Filming and voice-recording are so different from writing about one's experience. When I write, it's just me having a conversation with myself and I'm very comfortable with that. I don't mind sharing the fruits of that conversation with all the world, on this blog or in my book. I'll tell you anything. But speaking those inner thoughts out loud and talking into the microphone raises the stakes substantially. So does the idea of putting this film on YouTube. It's not nearly as private a process, and as I listen to myself I cringe. South London sloppiness! I'm the female Jonathan Woss! There can't be many people who like the sound of their own voice. It also feels weird because I'm reading the director James's words, and even though his voiceover script is based on things I've said or written, the words don't feel like they belong to me.
Doing the voiceover doesn't come easy, and as I play the recording of part one back I can think of all sorts of changes I would like to make. But that's James's job, so I dutifully read his script the way he wants it, and then I read the script my way so I don't feel like I'm being told what to say. That feels better. I relax even further when I remember how multi-dimensional the film is and how many other voices are involved. Historians, archivists, my surgeon, the breast care nurse, other patients past and present are all an integral part of the final cut. I feel a surge of relief and confidence, and I swing around on my chair, Jessie J style in my leopard print dressing gown, ready to record part two.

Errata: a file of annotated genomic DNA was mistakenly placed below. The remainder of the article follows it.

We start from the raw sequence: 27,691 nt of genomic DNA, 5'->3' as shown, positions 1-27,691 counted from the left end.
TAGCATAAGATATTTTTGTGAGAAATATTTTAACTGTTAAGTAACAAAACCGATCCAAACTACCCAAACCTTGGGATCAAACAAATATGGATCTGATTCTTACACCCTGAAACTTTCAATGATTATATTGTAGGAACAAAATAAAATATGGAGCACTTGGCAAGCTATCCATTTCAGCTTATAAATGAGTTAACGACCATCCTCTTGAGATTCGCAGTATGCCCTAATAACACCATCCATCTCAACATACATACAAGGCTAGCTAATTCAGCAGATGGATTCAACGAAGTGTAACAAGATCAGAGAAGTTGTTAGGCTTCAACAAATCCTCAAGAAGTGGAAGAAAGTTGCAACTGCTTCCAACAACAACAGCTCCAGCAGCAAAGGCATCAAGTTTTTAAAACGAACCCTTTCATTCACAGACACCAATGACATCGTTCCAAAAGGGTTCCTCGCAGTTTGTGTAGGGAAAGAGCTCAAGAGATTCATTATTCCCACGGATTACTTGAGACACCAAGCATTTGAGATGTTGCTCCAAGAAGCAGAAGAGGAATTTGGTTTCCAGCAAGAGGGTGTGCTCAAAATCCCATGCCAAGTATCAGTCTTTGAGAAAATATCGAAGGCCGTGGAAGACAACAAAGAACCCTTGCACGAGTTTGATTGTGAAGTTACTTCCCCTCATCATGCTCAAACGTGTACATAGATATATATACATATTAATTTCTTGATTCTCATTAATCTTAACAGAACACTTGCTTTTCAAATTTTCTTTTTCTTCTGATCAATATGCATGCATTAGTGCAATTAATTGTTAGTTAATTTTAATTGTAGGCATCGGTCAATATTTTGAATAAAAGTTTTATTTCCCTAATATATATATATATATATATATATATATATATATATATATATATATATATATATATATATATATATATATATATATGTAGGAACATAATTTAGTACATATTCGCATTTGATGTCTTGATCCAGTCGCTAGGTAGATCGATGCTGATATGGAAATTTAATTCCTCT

My dressing gown.